March 30, 2023
On March 30, EPPC filed an amicus brief in The School of the Ozarks, Inc. v. Biden urging the Supreme Court to hear a case involving whether the College can sue the U.S. Department of Housing and Urban Development (HUD) over a Directive ordering HUD to enforce sex discrimination in housing to include discrimination because of “sexual orientation” and “gender identity.”
The College reasonably feared that HUD would require it to reverse its policy of separating residence halls based on biological sex and challenged the Directive, which was issued without notice and comment—a legally required rulemaking process that affords the public a fair process and a voice. The College sued HUD, but the lower court held HUD’s Directive did not inflict an injury on the College, allowing HUD to avoid judicial review of its decision to ignore the notice and comment process. The sole issue before the Supreme Court is whether the College has standing to sue HUD for evading the notice and comment process.
EPPC fellows Rachel N. Morrison and Eric Kniffin partnered with the Cato Institute to lead the amicus brief, which was joined by the National Federation of Independent Business Small Business Legal Center, Inc., Reason Foundation, Taxpayers Protection Alliance, and Manhattan Institute.
The six organizations have diverse views and focus on a variety of legal and policy issues, but all either submit public comments on proposed rules as institutions or employ scholars who have submitted public comments in their personal capacity. The organizations have a strong interest in protecting the right to participate in the agency rulemaking process and in preserving their own opportunities to help shape public policy. In recent years, EPPC has become an active participant in the agency rulemaking process, providing comments on proposed rules and educating others on how to engage.
The organizations argue in the brief:
The lower court was wrong. The procedural requirements of notice-and-comment rulemaking are legal obligations and exist for a reason. They hold agencies accountable to the public and foster reasoned decisionmaking. They introduce a democratic element into administrative processes and create a basis by which agency rules can be invalidated when they are “arbitrary and capricious.”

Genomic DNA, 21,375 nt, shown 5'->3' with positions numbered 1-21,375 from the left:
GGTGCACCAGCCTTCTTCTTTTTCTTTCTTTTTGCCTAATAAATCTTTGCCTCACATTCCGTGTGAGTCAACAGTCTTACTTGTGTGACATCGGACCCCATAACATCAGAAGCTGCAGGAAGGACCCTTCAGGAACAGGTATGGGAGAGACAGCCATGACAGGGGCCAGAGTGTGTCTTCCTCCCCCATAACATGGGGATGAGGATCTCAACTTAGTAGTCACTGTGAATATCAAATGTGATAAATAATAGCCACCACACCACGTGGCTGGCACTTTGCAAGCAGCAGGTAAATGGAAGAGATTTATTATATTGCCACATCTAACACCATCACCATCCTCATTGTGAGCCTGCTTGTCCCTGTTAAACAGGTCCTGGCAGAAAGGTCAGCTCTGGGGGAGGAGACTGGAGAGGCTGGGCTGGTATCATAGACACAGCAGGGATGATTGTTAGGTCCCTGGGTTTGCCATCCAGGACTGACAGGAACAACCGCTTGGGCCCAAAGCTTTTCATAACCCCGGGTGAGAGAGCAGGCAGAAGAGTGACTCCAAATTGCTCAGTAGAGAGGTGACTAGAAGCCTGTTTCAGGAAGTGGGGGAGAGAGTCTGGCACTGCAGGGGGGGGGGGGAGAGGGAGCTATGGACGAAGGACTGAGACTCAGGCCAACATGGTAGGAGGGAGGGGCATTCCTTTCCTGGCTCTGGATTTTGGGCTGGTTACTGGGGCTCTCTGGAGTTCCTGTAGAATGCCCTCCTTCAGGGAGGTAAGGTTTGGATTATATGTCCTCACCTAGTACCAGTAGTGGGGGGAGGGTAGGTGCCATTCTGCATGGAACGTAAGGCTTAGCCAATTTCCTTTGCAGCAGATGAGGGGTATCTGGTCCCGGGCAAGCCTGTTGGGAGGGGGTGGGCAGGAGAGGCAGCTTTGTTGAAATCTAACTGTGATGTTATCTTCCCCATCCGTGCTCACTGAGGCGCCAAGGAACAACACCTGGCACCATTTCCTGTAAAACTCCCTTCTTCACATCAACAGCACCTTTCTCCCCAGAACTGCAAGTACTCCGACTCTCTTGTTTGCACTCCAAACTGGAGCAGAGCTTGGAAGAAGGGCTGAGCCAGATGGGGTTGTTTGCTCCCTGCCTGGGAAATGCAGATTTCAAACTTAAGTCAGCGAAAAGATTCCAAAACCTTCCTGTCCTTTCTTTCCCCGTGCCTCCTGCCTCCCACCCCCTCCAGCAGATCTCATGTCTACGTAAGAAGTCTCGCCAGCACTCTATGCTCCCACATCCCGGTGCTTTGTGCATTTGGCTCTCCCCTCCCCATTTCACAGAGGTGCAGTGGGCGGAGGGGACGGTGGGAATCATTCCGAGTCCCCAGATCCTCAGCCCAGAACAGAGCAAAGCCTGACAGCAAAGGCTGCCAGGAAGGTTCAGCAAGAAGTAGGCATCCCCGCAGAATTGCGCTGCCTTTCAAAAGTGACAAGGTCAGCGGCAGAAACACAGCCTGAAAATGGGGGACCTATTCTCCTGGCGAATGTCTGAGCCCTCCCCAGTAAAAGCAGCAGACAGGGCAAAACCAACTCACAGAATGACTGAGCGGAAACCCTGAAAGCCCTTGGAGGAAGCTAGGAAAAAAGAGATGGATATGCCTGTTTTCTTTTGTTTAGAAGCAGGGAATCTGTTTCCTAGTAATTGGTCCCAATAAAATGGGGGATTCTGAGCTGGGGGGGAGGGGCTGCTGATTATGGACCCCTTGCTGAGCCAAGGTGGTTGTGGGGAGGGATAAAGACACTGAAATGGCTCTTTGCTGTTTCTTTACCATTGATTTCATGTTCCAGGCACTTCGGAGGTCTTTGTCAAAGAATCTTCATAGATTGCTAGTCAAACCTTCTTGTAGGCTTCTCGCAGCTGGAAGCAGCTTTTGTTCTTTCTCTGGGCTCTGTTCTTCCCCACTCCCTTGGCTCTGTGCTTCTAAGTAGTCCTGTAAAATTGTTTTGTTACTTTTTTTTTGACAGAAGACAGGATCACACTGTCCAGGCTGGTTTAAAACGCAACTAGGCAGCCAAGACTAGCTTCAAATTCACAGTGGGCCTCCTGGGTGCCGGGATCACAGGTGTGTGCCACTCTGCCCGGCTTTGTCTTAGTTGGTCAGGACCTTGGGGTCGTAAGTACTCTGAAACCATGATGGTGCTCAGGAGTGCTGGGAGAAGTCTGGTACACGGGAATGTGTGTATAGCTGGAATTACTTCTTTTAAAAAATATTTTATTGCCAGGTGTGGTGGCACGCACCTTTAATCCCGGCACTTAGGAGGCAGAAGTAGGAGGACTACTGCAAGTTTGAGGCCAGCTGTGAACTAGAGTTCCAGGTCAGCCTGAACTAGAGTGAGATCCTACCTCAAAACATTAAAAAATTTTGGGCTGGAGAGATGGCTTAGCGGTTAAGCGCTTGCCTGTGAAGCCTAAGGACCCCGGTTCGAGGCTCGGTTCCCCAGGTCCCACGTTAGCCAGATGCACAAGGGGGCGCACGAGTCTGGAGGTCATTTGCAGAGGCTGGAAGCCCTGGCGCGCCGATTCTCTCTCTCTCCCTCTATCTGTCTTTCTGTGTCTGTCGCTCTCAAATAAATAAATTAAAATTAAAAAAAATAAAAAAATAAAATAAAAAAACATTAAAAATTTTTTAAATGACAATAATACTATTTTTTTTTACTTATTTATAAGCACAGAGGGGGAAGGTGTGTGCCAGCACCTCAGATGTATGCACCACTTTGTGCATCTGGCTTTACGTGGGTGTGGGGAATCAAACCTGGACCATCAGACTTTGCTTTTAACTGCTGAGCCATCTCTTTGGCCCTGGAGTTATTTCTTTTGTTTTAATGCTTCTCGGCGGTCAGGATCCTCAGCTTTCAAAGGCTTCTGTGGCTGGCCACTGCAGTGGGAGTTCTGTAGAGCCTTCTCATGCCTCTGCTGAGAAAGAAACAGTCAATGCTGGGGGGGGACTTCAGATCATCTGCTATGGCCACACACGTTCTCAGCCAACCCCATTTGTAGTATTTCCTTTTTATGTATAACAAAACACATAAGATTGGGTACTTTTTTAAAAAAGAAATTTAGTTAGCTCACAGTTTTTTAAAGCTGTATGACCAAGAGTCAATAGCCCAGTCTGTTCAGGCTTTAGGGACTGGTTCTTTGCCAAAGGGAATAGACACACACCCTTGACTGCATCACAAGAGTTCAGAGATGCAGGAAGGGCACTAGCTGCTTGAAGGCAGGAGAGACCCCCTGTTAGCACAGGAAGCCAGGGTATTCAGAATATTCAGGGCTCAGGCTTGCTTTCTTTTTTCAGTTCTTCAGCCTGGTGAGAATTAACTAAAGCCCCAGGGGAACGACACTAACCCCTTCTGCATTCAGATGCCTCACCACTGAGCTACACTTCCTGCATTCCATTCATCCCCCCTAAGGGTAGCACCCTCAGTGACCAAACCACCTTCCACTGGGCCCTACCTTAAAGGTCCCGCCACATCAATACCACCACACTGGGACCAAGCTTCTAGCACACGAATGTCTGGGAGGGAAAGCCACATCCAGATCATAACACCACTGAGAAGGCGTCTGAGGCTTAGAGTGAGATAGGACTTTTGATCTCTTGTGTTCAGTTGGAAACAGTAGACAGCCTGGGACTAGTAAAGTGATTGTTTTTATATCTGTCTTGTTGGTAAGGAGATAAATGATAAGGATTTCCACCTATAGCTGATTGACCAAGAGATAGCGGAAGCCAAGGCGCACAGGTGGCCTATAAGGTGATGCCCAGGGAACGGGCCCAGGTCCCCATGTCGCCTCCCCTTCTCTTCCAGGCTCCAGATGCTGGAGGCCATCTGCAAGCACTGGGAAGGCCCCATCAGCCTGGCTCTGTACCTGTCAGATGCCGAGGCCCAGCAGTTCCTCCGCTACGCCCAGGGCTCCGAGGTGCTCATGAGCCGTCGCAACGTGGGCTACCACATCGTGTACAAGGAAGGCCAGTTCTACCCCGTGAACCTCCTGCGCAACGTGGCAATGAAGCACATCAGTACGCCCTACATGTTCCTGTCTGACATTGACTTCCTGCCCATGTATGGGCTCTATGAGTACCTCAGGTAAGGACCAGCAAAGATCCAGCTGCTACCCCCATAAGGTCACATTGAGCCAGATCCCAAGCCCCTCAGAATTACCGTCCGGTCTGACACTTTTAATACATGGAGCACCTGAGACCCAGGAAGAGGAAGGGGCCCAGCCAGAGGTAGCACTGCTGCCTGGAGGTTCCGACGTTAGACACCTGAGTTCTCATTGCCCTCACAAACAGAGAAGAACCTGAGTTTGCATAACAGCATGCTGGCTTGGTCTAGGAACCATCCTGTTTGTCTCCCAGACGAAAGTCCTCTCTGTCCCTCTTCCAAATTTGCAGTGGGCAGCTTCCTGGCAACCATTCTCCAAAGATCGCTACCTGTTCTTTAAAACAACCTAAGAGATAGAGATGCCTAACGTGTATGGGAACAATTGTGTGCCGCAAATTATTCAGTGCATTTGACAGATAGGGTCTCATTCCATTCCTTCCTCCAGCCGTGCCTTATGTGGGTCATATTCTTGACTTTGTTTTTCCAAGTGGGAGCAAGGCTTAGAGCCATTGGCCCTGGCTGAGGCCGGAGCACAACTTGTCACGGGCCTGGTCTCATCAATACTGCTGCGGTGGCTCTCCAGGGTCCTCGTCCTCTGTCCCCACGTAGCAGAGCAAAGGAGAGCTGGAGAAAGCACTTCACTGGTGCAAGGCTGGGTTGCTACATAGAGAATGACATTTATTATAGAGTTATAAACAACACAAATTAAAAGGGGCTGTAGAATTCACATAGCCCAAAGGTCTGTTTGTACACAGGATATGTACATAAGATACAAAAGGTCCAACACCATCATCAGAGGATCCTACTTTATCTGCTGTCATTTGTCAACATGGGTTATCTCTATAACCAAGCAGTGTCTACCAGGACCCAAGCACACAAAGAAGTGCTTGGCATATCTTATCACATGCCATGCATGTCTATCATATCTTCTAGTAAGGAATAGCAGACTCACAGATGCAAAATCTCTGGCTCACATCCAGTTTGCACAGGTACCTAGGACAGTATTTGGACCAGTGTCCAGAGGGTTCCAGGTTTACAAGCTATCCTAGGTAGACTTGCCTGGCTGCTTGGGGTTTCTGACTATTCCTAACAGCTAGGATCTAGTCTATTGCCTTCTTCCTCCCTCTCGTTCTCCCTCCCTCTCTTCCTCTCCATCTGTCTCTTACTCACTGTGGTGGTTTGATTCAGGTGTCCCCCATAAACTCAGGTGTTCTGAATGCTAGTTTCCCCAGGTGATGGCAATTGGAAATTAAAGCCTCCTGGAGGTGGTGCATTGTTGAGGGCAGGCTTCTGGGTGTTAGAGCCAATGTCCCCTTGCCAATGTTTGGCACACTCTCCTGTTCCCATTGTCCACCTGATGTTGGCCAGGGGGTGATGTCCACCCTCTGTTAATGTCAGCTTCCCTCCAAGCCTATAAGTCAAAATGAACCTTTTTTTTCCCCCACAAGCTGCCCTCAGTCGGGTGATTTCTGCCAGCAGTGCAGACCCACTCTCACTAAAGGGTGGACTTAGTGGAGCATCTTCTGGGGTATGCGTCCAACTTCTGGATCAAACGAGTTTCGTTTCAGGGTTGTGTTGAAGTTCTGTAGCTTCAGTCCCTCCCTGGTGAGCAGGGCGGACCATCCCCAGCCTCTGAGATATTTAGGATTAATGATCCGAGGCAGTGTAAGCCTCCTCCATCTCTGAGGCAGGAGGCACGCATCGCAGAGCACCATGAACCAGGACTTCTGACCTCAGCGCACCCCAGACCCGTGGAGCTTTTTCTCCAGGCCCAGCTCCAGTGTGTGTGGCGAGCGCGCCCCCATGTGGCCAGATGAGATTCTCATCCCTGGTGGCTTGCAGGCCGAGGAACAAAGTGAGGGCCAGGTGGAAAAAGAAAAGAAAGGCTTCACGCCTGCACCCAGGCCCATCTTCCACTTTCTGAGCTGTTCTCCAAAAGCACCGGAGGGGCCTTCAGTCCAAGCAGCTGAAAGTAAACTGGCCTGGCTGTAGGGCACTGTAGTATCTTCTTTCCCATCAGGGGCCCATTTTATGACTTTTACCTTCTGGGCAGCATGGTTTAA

All interested persons, but especially regulated parties, benefit from this process. The right to notice-and-comment rulemaking is not a bare and meaningless procedural right. When agencies circumvent notice-and-comment rulemaking, it imposes real costs on parties, and public policy suffers. The violation of that procedural right is itself sufficient to establish Article III standing for interested parties, like the College here.
HUD, like all agencies, might often prefer to avoid the accountability and deliberation of notice-and-comment rulemaking. And if courts continue to deny judicial review by improperly invoking doctrines of justiciability, agencies will only be more emboldened to skirt these safeguards. Instead, courts should review such claims on the merits, and they can do so without unjustifiably burdening the ability of agencies to promulgate important rules.
As both [the College] and Judge Grasz (dissenting below) note, “This case highlights the corrosive effect on the rule of law when important changes in government policy are implemented outside the normal administrative process.” This Court should grant certiorari to ensure that agencies follow the [law’s] requirements when making rules and important policy choices that can affect all aspects of American life.